What may cause post-conflict depression?

Sri Lanka IDPs (Flickr/Direct Relief)
Written by Dinuk Jayasuriya

Sri Lanka IDPs (Flickr/Direct Relief)While mental illness affects people globally, some of the hardest hit are those living in conflict and post-conflict zones. Academic papers have recorded symptoms of depression ranging between 40 and 60 per cent in the Central African Republic, Uganda, South Sudan and Sri Lanka. Yet, a recent post on this blog highlighted that mental health is often invisible in government development strategies and handled with a degree of scientism within the aid sector.

So what can be done about it? Much of the recent discourse aims at addressing the symptoms of mental illness; for example, psychosocial support is provided by World Vision, the Red Cross and the World Health Organization (WHO), among others, and advocated for by an umbrella group on mental health and psychosocial support. This is clearly important; however, it is also important to understand the causes of mental distress, and address them where practical.

A new study (just published in The Lancet Psychiatry) draws on a 2014 survey of 20,632 people throughout Sri Lanka, to investigate factors associated with depression and anxiety. Data was collected using tablet devices, which increased efficiency and permitted greater oversight of data quality. We (myself and academics from UNSW) find that post-conflict areas of Sri Lanka had populations where 40 and 23 per cent of the population were depressed and anxious respectively, compared with 10 and 13 per cent in areas minimally affected by conflict. For our analysis, we use the population attribution fraction (PAF), which, according to the WHO, highlights the proportion of disease or mortality that would occur if exposure to a risk factor were reduced to an alternative ideal exposure scenario. Here, the ideal (or counterfactual) scenario is ‘not being depressed’ or ‘not being anxious’, while being depressed or anxious is the current exposure.

Using the PAF, we estimate that depression and anxiety could be reduced by 53 and 57 per cent respectively if safety (i.e., a risk factor measured as a self-reported assessment of safety over the last two years) were improved. Removing army camps, addressing food security, improving employment opportunities and eliminating threats were each estimated to contribute to less than a 10 per cent reduction in mental illness.

What’s striking is the impact that improvements in safety would have on reducing mental distress. While some safety related issues may be attributed to human rights violations, a 2012 study showed that alcohol/drug fuelled violence, other violence against women and children, robberies and elephant attacks all contribute to safety concerns in post-conflict areas of Sri Lanka.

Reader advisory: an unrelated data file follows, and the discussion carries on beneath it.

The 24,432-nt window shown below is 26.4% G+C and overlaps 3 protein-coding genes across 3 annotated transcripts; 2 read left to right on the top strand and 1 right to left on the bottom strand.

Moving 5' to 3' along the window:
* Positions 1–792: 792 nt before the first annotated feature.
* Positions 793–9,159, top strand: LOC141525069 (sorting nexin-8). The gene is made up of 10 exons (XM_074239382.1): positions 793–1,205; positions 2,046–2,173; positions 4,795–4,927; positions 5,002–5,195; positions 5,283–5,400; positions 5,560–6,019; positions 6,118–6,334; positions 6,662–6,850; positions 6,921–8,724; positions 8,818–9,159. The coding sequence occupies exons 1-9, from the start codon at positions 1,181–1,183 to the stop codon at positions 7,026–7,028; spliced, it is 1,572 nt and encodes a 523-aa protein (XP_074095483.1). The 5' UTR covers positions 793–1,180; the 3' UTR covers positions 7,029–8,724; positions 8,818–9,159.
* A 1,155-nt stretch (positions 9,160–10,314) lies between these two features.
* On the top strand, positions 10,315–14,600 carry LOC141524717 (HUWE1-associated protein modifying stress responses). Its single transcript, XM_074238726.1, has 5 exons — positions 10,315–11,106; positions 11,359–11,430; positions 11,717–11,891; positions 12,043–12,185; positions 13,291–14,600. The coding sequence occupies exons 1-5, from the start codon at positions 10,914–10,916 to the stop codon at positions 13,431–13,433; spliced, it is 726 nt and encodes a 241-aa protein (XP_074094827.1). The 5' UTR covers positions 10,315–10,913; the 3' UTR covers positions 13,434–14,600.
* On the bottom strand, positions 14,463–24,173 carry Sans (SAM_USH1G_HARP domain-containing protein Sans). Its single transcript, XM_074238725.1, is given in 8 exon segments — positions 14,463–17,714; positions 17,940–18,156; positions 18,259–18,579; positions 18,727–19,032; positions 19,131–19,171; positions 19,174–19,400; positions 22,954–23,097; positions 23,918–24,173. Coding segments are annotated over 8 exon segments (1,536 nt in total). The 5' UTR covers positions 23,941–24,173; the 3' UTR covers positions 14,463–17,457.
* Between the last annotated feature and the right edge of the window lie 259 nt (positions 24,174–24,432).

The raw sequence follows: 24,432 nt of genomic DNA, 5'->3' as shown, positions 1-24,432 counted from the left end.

Hence, while programs such as “Reconciliation Through Mental Health Integration in the Northern Districts of Sri Lanka”, which provides pathways for communities to access psychiatric support, are welcome and extremely important – particularly where the effects of war still linger – our results suggest that mental illness can be significantly reduced by eliminating current stressors. This goes to treating the cause of mental illness, not just the symptoms.

We also provide other information capable of guiding policy, which is aimed at reducing levels of distress in a post-conflict population. This is based on basic multivariate analysis, which investigates associations of risk factors with mental distress. For example, our finding of fixed characteristics associated with an increased risk of distress (in this case, advanced age, being married, ethnic minority status, and living in a moderate or severe conflict zone), could offer guidance to clinicians and planners in detecting individuals and subpopulations in the greatest need.

Our population-attributable fraction findings should be viewed as indicative of the gains that could be achieved by progressive social policy, with the acknowledgment that there are many challenges (historical, political, and ecological) to re-establishing conditions that exist in minimal conflict zones (the comparator used in the analysis) in those that have experienced the disruptions of prolonged warfare. Further, as we only present results of a cross-sectional survey, we can only discuss associations, not causality. We hope that data from a follow-up survey conducted one year later may be used to demonstrate causality and to highlight whether persisting insecurity is associated with prolonging of symptoms and/or whether perceived improvement leads to a reduction in symptoms.

Ultimately, we hope our study demonstrates that epidemiological surveys of this scale can provide important information capable of guiding policy aimed at reducing levels of distress in post-conflict populations.

Dinuk Jayasuriya is Research Director at Red Elephant and a Visiting Fellow at the Development Policy Centre.

Dinuk Jayasuriya

Dr Dinuk Jayasuriya worked as a Research Fellow at the Development Policy Centre in 2012 and 2013. He currently undertakes research and evaluation work for the Asian Development Bank and the Australian government and operates as the Research Director for Red Elephant. He previously worked as the evaluation advisor to the Asian Development Bank’s impact evaluation committee and as a Monitoring and Evaluations officer at the World Bank Group.

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